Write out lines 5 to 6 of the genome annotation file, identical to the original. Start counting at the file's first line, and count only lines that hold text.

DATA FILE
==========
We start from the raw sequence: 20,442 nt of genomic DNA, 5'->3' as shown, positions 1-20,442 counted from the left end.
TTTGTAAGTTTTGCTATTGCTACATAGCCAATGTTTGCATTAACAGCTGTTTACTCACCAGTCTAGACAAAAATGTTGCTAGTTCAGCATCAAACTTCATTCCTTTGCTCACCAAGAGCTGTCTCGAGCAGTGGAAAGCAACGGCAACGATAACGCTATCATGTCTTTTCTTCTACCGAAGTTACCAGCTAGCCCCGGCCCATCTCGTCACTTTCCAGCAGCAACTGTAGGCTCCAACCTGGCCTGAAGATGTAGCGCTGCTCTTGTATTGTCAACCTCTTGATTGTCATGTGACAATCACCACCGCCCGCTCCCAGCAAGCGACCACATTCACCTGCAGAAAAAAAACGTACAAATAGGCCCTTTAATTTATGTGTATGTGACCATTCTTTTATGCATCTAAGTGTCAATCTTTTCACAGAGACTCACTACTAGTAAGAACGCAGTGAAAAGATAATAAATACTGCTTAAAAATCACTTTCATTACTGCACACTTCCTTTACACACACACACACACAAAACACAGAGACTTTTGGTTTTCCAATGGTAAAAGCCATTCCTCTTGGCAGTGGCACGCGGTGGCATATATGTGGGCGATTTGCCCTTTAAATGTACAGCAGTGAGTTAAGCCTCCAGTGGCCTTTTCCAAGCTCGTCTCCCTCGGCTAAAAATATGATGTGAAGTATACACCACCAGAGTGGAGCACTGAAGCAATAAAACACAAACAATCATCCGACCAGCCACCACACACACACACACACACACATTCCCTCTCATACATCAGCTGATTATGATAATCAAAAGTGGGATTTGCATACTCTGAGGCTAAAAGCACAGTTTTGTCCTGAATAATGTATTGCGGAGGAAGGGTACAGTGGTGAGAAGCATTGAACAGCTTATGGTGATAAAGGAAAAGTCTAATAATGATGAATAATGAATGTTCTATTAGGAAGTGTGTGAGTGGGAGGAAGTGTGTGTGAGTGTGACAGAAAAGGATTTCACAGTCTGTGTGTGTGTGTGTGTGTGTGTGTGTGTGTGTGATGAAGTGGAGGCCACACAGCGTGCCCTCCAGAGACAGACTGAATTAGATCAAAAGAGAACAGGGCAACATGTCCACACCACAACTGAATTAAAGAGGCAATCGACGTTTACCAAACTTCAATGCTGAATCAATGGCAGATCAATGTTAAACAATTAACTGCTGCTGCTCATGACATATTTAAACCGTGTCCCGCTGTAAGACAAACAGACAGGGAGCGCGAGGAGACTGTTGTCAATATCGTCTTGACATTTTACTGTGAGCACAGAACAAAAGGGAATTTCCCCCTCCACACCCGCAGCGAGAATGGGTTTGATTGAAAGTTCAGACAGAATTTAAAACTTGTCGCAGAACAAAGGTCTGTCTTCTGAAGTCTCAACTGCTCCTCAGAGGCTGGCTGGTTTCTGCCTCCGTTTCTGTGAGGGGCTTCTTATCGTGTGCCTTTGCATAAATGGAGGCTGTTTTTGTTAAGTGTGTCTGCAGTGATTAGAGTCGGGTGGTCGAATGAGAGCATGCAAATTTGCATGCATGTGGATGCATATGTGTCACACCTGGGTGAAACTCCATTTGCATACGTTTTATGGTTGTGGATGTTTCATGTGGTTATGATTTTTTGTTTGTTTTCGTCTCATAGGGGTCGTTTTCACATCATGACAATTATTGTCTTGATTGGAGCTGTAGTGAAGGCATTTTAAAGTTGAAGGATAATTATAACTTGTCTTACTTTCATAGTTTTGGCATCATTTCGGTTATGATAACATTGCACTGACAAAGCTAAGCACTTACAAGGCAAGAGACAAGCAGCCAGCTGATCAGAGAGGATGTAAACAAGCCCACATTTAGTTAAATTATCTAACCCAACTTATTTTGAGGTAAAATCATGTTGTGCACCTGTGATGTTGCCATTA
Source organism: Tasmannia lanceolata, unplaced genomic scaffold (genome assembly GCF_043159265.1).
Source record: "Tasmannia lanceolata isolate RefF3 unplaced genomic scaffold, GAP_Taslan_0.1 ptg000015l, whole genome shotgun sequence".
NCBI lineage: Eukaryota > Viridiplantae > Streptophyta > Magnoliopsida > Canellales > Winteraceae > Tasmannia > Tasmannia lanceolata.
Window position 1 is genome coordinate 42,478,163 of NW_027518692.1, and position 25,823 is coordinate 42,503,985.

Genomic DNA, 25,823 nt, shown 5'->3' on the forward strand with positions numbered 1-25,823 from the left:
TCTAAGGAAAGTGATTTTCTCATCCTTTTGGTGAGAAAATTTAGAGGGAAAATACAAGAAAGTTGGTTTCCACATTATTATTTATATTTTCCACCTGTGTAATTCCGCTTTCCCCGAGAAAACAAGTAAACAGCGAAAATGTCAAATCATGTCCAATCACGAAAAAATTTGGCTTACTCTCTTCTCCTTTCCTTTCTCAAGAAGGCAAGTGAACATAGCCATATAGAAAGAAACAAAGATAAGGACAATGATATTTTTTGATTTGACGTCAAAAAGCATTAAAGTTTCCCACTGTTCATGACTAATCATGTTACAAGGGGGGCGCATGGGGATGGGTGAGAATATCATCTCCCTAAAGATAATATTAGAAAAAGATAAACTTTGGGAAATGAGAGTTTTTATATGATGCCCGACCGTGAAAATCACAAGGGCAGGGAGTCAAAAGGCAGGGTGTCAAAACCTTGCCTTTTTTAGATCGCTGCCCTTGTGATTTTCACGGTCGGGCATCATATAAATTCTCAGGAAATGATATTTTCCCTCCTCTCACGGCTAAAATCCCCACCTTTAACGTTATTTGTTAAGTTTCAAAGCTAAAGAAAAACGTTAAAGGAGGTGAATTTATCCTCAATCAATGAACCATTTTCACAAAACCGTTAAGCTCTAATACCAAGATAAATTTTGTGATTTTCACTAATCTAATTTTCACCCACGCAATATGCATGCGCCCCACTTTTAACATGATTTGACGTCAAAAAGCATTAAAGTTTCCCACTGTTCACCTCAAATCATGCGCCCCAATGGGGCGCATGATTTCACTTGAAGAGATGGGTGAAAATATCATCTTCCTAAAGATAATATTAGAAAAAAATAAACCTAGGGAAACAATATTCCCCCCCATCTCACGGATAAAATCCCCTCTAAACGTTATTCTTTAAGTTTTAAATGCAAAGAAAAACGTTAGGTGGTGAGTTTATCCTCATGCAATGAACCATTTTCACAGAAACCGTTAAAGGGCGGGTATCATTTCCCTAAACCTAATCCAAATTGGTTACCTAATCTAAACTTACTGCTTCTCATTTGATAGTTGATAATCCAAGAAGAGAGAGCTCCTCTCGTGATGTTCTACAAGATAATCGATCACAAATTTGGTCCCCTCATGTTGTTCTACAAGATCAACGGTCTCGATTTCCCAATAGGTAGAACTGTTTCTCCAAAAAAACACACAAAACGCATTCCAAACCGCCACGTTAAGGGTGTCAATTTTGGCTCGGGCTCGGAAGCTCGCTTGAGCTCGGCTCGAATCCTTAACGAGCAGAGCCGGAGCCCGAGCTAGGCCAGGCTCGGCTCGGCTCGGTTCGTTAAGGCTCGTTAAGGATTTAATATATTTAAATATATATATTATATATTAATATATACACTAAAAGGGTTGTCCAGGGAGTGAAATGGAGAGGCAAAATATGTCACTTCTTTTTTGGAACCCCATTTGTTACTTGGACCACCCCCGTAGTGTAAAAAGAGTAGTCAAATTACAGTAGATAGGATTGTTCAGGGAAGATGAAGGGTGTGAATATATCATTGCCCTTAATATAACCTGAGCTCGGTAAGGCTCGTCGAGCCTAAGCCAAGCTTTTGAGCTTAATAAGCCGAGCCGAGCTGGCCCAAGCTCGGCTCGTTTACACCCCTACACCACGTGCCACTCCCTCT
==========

NCBI lineage: Eukaryota > Viridiplantae > Streptophyta > Magnoliopsida > Canellales > Winteraceae > Tasmannia > Tasmannia lanceolata.
Window position 1 is genome coordinate 42,478,163 of NW_027518692.1, and position 25,823 is coordinate 42,503,985.